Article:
Valero Refining Co. v. Bay Area Air QualityAnnotate this Case
An oil refinery, Valero, undertook a three-year construction project to comply with a consent decree with the federal government and to upgrade its facility. The project resulted in a significant reduction in air pollution. After the construction, Valero sought approval from the regional air quality management district to bank the resulting emissions reductions as environmental credits. It was denied a significant portion of the requested credits. The superior court set aside the hearing board’s decision, holding that the board did not apply the correct standard of review in declining to consider evidence that denial of the banking application was “unfair” under the circumstances.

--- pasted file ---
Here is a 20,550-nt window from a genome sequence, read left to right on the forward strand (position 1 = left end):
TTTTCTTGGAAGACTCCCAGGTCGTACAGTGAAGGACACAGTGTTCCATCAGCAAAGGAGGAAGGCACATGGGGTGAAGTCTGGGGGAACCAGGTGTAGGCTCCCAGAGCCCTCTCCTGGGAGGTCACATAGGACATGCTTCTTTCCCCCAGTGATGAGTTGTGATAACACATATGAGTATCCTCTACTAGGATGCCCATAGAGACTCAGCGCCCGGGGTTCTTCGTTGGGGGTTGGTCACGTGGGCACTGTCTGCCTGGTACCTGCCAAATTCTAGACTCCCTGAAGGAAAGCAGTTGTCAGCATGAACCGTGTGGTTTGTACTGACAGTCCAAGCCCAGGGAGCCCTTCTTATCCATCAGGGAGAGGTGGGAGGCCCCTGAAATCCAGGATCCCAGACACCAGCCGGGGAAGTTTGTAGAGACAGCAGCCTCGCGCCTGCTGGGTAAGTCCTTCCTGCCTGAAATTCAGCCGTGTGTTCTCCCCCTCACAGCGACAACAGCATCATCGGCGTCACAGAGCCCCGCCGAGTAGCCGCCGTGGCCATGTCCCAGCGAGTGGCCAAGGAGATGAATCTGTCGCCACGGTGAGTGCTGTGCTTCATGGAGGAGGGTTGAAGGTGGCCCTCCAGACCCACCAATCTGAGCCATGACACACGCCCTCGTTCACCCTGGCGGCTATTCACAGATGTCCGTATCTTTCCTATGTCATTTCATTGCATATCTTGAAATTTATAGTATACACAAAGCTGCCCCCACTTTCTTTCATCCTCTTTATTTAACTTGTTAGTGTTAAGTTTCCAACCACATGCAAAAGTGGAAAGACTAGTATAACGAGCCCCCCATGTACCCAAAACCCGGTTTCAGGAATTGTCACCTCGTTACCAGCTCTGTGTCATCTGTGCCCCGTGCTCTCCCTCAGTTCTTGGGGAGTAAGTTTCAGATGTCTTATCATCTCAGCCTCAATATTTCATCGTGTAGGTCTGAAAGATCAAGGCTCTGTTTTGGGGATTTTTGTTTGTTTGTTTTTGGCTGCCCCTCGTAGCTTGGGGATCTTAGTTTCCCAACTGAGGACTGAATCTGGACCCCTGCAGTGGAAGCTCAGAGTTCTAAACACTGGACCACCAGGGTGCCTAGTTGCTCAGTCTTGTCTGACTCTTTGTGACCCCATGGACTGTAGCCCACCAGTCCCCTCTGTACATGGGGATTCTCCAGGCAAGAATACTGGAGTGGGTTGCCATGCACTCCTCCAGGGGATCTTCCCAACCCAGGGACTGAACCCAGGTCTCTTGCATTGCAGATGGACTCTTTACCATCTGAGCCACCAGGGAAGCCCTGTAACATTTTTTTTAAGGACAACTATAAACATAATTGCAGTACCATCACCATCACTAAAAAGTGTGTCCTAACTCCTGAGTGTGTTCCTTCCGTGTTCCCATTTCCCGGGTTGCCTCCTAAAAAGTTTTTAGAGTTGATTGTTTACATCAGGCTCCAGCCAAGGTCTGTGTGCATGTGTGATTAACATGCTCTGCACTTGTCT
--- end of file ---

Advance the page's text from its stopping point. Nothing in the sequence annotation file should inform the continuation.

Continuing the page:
The court of appeal reversed. The agency official charged with considering the application in the first instance denied the credits; applying a local air district regulation that prescribes the methodology for measuring emissions reductions, the official calculated a significantly lower reduction in air pollution than the refinery calculated. The hearing board upheld that interpretation of the regulation; its standard of review neither requires nor empowers it to consider whether applying the regulation to the particular case is "fair." The board is limited to a quasi-judicial inquiry entailing the exercise of its independent judgment to decide if the agency official’s interpretation of the regulation was correct. The board could, and did, appropriately consider Valero’s evidence regarding the fairness of applying the regulation to Valero in addressing Valero’s claim that the district was equitably estopped from applying it.